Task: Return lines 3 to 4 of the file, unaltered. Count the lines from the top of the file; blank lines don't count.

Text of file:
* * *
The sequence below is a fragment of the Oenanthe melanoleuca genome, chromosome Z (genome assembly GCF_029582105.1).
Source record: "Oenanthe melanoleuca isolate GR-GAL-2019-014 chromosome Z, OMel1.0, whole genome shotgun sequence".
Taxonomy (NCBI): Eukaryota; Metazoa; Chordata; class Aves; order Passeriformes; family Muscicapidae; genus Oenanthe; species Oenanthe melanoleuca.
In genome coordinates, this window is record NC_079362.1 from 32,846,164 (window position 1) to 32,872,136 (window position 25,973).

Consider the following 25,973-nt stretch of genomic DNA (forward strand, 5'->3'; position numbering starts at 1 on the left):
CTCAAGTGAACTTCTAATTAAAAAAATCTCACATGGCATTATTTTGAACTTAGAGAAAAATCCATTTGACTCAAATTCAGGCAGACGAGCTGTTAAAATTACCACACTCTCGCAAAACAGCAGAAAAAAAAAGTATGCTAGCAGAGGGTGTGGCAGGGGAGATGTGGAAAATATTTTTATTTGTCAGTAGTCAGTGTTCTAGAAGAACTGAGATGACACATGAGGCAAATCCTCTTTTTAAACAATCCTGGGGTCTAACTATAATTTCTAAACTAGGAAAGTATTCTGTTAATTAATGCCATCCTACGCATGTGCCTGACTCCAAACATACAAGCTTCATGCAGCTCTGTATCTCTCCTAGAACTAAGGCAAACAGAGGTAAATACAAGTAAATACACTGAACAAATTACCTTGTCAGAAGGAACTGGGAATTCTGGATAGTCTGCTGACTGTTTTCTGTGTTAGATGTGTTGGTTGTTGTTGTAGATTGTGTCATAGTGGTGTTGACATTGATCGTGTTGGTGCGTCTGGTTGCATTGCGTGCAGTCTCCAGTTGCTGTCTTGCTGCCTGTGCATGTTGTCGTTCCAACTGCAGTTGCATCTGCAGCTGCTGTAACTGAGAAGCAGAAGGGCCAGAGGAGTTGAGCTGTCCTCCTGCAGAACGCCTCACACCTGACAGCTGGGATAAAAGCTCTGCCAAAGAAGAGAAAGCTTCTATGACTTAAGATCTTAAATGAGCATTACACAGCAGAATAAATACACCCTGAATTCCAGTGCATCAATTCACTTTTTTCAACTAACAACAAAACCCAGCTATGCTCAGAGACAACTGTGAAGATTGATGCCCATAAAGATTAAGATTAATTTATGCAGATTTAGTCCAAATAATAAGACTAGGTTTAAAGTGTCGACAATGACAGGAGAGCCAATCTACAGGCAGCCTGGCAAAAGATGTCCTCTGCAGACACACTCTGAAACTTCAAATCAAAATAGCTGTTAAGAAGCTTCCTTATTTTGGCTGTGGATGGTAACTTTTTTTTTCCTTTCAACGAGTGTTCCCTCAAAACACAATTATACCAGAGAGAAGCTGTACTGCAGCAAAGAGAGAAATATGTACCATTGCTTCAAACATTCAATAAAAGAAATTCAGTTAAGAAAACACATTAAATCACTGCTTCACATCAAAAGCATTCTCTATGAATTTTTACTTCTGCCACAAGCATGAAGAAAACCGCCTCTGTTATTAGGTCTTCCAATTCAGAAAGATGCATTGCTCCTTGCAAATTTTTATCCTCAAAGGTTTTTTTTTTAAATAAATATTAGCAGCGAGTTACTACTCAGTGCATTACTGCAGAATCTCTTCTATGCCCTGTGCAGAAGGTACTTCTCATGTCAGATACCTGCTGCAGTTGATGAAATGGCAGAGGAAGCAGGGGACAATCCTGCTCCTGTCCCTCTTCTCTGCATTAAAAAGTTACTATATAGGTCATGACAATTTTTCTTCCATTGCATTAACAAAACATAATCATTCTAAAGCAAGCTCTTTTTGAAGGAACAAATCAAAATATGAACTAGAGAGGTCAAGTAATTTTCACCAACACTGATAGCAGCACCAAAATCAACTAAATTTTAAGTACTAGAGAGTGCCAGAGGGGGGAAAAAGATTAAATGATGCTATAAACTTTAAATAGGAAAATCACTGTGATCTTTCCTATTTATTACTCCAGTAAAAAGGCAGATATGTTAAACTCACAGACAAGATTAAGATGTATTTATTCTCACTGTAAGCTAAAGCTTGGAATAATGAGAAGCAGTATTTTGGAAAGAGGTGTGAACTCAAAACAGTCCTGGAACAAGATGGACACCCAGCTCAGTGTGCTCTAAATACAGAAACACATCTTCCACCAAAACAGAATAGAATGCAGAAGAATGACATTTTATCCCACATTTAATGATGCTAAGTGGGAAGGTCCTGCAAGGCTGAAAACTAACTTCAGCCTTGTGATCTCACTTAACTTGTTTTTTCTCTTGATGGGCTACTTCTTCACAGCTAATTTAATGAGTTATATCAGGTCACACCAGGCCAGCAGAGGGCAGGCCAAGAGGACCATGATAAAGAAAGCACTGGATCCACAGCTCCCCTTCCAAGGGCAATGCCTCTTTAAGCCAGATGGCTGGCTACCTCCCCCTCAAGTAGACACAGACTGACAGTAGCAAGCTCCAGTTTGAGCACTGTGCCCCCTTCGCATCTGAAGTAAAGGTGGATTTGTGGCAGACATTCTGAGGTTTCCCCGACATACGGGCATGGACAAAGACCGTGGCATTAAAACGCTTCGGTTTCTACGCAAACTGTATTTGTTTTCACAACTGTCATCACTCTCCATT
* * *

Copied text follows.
Taxonomy (NCBI): Eukaryota; Metazoa; Chordata; class Aves; order Passeriformes; family Muscicapidae; genus Oenanthe; species Oenanthe melanoleuca.
In genome coordinates, this window is record NC_079362.1 from 32,846,164 (window position 1) to 32,872,136 (window position 25,973).